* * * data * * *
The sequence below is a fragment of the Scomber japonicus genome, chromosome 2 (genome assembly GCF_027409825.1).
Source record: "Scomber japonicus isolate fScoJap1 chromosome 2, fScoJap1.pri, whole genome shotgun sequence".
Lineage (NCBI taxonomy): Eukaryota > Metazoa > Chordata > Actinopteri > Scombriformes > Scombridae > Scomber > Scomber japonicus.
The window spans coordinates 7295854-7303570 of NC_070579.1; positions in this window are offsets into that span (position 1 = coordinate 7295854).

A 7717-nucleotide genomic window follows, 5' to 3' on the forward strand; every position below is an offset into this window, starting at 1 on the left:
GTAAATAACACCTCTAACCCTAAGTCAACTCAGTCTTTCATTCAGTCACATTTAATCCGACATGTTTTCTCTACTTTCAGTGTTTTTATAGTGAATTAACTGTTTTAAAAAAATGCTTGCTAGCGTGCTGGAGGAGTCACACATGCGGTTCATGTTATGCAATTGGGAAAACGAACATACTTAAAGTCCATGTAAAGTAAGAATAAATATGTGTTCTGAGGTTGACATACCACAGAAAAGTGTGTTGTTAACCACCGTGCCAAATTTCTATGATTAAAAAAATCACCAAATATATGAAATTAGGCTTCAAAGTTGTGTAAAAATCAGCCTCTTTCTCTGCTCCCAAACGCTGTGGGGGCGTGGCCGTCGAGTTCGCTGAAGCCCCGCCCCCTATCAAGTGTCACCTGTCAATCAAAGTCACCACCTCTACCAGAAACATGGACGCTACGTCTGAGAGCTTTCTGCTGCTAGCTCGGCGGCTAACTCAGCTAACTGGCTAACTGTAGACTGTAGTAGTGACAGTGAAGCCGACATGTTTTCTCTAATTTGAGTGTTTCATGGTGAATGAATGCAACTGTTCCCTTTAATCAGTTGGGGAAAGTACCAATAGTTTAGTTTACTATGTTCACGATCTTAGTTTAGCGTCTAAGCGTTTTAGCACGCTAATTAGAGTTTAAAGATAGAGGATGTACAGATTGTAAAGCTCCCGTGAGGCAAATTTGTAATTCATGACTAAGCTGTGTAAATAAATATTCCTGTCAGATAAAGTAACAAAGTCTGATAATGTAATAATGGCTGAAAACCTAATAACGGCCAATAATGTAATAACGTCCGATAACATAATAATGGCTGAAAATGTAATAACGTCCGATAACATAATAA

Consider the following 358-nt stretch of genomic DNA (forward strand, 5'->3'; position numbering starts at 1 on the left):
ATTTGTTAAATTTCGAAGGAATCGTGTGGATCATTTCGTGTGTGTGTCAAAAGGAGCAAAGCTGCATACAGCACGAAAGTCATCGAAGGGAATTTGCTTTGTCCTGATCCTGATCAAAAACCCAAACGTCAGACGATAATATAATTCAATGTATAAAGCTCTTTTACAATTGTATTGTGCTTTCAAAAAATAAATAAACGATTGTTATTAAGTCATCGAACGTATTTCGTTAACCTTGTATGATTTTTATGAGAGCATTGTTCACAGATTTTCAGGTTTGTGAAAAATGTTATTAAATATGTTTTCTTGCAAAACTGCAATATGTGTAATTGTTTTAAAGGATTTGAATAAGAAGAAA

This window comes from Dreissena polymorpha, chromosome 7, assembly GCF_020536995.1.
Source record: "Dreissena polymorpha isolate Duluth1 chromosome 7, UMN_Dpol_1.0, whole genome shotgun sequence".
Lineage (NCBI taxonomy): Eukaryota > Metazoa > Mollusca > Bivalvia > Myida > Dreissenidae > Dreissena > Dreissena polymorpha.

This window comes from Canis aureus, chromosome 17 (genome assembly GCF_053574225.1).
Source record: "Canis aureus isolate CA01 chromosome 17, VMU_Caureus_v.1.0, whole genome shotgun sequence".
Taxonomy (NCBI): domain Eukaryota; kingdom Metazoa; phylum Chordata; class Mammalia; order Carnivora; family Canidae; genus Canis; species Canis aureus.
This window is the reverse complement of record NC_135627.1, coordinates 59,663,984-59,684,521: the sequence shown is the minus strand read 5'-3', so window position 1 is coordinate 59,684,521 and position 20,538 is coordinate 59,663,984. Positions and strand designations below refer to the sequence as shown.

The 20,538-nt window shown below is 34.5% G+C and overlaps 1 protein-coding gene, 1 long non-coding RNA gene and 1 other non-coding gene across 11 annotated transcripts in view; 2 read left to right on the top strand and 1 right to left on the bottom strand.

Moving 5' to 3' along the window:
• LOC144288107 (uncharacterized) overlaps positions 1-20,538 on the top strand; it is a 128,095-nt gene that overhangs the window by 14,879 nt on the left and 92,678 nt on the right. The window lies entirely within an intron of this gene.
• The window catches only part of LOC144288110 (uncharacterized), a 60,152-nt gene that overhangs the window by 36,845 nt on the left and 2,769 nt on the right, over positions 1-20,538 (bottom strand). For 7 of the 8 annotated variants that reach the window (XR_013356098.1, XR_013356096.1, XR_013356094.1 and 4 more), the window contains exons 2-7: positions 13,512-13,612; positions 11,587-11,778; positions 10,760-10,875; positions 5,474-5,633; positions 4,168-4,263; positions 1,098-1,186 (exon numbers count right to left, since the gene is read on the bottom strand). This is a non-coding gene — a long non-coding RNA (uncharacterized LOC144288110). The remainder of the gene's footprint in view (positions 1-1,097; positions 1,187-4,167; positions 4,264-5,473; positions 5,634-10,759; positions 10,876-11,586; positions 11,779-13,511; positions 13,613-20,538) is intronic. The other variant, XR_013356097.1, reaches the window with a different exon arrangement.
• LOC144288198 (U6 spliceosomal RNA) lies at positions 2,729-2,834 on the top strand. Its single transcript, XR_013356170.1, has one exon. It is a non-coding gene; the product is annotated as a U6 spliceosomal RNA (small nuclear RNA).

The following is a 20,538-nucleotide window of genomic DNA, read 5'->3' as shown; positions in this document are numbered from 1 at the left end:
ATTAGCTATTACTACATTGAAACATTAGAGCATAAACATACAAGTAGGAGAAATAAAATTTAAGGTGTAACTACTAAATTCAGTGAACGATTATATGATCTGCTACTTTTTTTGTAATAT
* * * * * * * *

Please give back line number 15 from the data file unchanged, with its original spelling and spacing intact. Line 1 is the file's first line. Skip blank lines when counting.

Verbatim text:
This window is the reverse complement of record NC_135627.1, coordinates 59,663,984-59,684,521: the sequence shown is the minus strand read 5'-3', so window position 1 is coordinate 59,684,521 and position 20,538 is coordinate 59,663,984. Positions and strand designations below refer to the sequence as shown.